An Effective Bullshit Filter

Over the years I’ve been heard to give out the following advice when it comes to training, motivation, exercise selection, even dietary choices.

It goes a follows:

Find the “WHY” and the “HOW” will star to become clear.

If you stop and think about that it gives a powerful filter to look through.

And if you properly applied, that filter will save you from having to endure a whole load of meaningless bullshit.

Here’s a simple one to get you started:

If you understand WHY progressive overload works,then the how is to gradually do more work. Simple eh?

If you understand WHY mobility is important, then how to implement it into your day become clearer.

If you understand WHY coffee stops you hurting other people, you’ll figure out how to keep yourself topped up…..

Ok, that was three.

And the last one may not have been true.

But you get the basic idea.

So now to the inspiration behind today’s post.

Next month I’m running the 1 Day Self Defence Skills workshop, but you knew that, I mentioned it in yesterdays blog post.

Someone who’d read the post asked me about the course content, which is fair enough.
But when I explained that the course is only a toe in the water, it’s a springboard for you to go out and start training by yourself or with friends. That the emphasis on the course is on not getting into trouble in the first place but to utilise heavy impact if you do.

This seemed to put the person off.

Their argument seemed to be based on what they’ve experienced at other workshops.

ie: Faux hard man, special forces, super black belt ninja tactics.


We’re talking:

  • Eye gouges
  • Arm bars
  • Wrist locks
  • Kicks to the groin
  • Pressure points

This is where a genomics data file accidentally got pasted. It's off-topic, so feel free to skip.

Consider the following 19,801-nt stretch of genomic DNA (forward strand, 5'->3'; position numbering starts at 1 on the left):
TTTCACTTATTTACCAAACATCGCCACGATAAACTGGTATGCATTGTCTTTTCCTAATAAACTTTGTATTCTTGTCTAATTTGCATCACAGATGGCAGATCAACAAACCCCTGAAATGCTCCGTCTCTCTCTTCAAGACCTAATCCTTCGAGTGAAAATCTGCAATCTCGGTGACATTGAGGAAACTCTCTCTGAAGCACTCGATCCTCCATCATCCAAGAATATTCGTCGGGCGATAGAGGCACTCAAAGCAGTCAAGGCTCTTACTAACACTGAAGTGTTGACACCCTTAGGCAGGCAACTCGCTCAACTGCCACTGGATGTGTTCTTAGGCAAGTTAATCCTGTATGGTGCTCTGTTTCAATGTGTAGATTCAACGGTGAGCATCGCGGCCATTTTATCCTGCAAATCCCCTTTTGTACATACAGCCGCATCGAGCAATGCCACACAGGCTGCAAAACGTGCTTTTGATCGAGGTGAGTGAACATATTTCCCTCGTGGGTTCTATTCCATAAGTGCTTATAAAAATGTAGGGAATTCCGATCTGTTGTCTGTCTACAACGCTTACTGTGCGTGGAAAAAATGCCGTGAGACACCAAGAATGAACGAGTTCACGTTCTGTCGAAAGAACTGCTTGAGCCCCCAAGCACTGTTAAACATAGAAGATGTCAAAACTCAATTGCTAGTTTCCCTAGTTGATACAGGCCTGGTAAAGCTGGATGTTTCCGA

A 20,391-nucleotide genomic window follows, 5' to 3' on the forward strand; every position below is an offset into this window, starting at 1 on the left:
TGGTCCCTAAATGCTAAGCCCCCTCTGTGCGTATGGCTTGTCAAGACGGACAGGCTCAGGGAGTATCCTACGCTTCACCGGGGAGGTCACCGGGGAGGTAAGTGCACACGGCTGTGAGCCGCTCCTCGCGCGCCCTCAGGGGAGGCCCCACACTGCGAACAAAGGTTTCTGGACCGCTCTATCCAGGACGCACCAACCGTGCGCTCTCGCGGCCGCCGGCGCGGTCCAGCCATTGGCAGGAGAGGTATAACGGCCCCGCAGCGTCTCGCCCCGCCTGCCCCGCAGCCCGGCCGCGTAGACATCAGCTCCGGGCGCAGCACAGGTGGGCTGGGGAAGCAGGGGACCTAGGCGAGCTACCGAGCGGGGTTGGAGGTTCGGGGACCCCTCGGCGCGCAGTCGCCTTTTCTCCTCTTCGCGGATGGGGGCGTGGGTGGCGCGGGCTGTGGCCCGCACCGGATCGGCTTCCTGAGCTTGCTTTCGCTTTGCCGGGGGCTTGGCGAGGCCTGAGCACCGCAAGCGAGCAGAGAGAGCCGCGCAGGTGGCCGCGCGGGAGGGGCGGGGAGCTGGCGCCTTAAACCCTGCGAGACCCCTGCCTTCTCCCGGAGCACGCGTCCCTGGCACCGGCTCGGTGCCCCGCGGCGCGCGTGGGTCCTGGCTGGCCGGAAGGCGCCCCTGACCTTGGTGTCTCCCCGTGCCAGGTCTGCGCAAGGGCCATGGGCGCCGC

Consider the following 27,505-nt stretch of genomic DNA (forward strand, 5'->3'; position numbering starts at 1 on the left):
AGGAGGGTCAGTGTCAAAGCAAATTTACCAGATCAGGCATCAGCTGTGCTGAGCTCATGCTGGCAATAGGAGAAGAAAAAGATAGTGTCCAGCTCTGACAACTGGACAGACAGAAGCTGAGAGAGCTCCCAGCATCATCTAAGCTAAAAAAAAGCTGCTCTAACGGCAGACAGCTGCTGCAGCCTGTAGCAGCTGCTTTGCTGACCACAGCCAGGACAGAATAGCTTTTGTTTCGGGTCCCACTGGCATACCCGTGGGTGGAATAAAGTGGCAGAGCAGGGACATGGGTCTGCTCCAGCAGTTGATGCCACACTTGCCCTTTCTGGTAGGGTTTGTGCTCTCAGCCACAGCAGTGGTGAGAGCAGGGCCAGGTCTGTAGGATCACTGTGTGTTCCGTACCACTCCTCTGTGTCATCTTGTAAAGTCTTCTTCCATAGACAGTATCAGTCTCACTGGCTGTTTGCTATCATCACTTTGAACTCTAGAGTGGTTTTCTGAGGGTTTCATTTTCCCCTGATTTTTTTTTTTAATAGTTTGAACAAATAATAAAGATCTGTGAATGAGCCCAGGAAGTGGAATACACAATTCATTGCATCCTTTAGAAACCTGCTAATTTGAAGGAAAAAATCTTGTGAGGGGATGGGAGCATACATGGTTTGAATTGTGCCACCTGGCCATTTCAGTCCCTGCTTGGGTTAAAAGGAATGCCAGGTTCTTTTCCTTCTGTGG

• improvised weapons
  • and so on and so on….

I’m going to use a strength training analogy here.

That list you’ve just read is like going to a strength & conditioning workshop and learning about tricep kickbacks, pec flyes and grapevines.

Yes, these things have their place, but not in the real world of performance.

And lets face it, if you or a member of your family is being attacked you want to fucking perform!

So performance based training is based on the “big rocks” of training.

ie: multi joint exercise performed at a high intensity. Think Squat, Deadlift, Clean, Swing, Pull Up, Press, Jerk, Turkish Get Up, Lunge Variations.

So how does this relate to self defence?

Well, the “WHY” of self defence should be easy.

Why? – To get home safe and sound to have dinner with my family.

So, HOW?

  • Avoid getting into trouble in the first place, after all, if you never have to fight, you’ll never lose a fight
  • If I do end up in a fight, end it as fast as possible, best achieved through impact.
  • Do what is necessary to end the conflict, no more, no less.
    This is where things get fuzzy for most. The most efficient way to stop someone is to knock them out, the most efficient way to do this is heavy impact to the head. It’s not sexy, or tactical, or fancy. But it works and it fits our WHY

So for those of you who want to wear combat pants and boot, carry a tactical flashlight, never sit with your back to a door and learn 372 ways to hit someone in the nuts, this isn’t the course for you.

If you want a common sense, systematic approach to self defence, click here.


Dave Hedges

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Building a Workout part 1 – Movements

hands upI’ve been fielding a few questions of late regarding the topic of how to construct a workout.

This is quite a big question. But one well worth answering.

To be honest, there’s no one simple answer as there are as many workouts as there are people training.
But as with all things, there are basic principles which can be applied almost universally.